Business site E24 reported that Rema stores sold 86,000 fewer litres of beer during the first four weeks of the year than in the same period last year. Meanwhile, its competitors Kiwi and Extra increased their beer sales by 209,000 and 290,000 litres respectively.
See also: 'Beer war' brewing in Northern Norway
The numbers come after Rema 1000 decided to give less shelf space to regional favourites like Tromsø brewery Mack, the Bergen-based Hansa and Kristiansand’s CB. Mack said it would be so impacted by Rema's move that it would likely have to lay off employees.
Lars Erling Olsen, a marketing professor at Oslo College, warned at the outset of the regional ‘beer war’ that for many Norwegians their beer is more important than their supermarket.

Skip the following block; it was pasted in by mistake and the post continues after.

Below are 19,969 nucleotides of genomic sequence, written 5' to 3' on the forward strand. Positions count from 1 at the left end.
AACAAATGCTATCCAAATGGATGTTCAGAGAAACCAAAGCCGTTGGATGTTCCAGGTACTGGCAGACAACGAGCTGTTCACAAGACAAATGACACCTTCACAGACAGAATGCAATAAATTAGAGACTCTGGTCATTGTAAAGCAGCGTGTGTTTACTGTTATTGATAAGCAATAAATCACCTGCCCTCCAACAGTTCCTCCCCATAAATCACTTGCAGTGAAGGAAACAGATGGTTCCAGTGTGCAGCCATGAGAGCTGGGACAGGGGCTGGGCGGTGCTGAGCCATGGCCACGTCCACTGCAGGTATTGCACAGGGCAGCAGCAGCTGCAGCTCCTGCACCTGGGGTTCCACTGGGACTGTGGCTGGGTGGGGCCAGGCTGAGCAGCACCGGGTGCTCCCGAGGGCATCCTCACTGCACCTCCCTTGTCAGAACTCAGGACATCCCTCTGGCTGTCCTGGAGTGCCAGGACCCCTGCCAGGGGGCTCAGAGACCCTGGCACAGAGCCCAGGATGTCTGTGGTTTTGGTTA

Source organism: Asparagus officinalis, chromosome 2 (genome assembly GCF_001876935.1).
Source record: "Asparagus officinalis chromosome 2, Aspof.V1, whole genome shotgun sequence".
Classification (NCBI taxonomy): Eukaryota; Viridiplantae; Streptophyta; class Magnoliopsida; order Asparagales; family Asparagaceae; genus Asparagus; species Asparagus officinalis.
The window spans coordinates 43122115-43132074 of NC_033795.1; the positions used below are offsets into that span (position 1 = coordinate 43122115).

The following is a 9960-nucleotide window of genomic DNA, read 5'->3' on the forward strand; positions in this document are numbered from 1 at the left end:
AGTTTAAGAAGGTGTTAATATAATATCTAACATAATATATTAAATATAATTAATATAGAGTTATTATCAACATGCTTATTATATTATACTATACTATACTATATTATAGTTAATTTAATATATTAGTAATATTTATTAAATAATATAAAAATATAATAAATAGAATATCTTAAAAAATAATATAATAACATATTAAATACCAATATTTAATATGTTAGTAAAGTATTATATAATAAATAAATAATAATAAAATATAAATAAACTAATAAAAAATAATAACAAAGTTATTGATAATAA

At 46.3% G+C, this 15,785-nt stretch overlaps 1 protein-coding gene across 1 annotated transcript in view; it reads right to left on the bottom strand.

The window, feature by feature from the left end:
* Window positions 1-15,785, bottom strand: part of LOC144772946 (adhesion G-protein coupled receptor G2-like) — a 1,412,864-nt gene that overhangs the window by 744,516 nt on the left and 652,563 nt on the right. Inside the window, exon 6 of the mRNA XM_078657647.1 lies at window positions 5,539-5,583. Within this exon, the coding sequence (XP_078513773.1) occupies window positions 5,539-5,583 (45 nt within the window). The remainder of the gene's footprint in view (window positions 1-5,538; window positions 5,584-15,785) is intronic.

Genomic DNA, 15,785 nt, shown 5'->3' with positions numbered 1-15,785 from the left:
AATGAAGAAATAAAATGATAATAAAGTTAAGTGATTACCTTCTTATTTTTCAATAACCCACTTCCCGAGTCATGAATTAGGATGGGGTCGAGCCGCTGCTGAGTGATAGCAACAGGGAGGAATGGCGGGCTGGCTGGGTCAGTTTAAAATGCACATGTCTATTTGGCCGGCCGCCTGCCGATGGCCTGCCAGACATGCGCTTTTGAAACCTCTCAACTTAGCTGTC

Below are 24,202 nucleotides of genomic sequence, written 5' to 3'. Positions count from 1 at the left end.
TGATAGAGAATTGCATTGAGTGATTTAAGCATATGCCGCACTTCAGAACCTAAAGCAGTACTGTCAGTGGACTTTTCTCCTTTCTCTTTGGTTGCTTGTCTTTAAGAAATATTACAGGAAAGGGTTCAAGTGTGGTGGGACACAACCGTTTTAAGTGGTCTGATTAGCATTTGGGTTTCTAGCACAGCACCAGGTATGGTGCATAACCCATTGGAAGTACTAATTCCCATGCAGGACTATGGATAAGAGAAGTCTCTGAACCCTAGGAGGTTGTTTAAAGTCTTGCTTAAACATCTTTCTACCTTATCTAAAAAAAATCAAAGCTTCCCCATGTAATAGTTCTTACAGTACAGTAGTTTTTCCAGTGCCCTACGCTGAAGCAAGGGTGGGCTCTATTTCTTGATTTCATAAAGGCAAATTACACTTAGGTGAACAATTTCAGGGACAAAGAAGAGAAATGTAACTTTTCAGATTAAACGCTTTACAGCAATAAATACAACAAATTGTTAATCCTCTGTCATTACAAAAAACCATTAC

“The reality is that customers are going to get fewer options. That’s where Rema’s market power will come into play. Will people accept it or not? If Mack has sufficient market strength, people will stop shopping at Rema 1000,” Olsen said. “There is a lot of identity in beer.”
Rema CEO Ole Robert Reitan said last week that the lower sales were a direct result of the clash with regional brewers but declined to comment directly on the latest sales figures.
Competing supermarket chain Coop, however, said its stores were benefiting from customers’ beer patriotism.
“Beer is an important product line for customers and local pride is strongly attached to people’s local breweries,” communications manager Harald Kristiansen told E24.
One Northern Norway resident was so committed to his beer of choice that he ordered 1,600 litres of Haakon Mack directly from the brewer to protest the Rema 1000 decision, Tidens Krav reported.
“In this battle I will do my part to show the power of consumers,” Roger Rossvoll from the town of Kårvåg said.